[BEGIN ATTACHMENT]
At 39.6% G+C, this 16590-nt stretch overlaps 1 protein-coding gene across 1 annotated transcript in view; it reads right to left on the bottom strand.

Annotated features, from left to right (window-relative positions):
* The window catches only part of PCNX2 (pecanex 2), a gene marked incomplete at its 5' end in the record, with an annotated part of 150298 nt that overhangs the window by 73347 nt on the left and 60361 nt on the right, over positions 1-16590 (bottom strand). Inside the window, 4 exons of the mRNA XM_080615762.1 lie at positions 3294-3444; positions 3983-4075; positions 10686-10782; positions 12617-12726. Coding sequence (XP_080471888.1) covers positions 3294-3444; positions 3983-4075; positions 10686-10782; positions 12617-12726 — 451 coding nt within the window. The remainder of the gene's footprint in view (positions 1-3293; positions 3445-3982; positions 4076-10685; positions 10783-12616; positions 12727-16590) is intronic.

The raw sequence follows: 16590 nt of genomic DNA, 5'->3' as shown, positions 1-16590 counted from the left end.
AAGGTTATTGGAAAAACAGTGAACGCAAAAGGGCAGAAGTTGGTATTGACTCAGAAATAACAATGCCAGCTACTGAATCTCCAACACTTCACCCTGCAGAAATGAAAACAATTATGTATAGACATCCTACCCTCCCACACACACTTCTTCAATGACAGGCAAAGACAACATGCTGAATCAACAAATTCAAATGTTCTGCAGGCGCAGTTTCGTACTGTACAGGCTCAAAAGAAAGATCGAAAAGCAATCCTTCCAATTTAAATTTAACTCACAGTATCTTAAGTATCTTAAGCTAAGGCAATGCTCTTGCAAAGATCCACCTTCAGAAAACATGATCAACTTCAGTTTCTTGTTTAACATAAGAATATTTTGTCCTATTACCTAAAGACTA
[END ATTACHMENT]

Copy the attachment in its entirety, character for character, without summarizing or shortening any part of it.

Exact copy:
At 39.6% G+C, this 16590-nt stretch overlaps 1 protein-coding gene across 1 annotated transcript in view; it reads right to left on the bottom strand.

Annotated features, from left to right (window-relative positions):
* The window catches only part of PCNX2 (pecanex 2), a gene marked incomplete at its 5' end in the record, with an annotated part of 150298 nt that overhangs the window by 73347 nt on the left and 60361 nt on the right, over positions 1-16590 (bottom strand). Inside the window, 4 exons of the mRNA XM_080615762.1 lie at positions 3294-3444; positions 3983-4075; positions 10686-10782; positions 12617-12726. Coding sequence (XP_080471888.1) covers positions 3294-3444; positions 3983-4075; positions 10686-10782; positions 12617-12726 — 451 coding nt within the window. The remainder of the gene's footprint in view (positions 1-3293; positions 3445-3982; positions 4076-10685; positions 10783-12616; positions 12727-16590) is intronic.

The raw sequence follows: 16590 nt of genomic DNA, 5'->3' as shown, positions 1-16590 counted from the left end.
AAGGTTATTGGAAAAACAGTGAACGCAAAAGGGCAGAAGTTGGTATTGACTCAGAAATAACAATGCCAGCTACTGAATCTCCAACACTTCACCCTGCAGAAATGAAAACAATTATGTATAGACATCCTACCCTCCCACACACACTTCTTCAATGACAGGCAAAGACAACATGCTGAATCAACAAATTCAAATGTTCTGCAGGCGCAGTTTCGTACTGTACAGGCTCAAAAGAAAGATCGAAAAGCAATCCTTCCAATTTAAATTTAACTCACAGTATCTTAAGTATCTTAAGCTAAGGCAATGCTCTTGCAAAGATCCACCTTCAGAAAACATGATCAACTTCAGTTTCTTGTTTAACATAAGAATATTTTGTCCTATTACCTAAAGACTA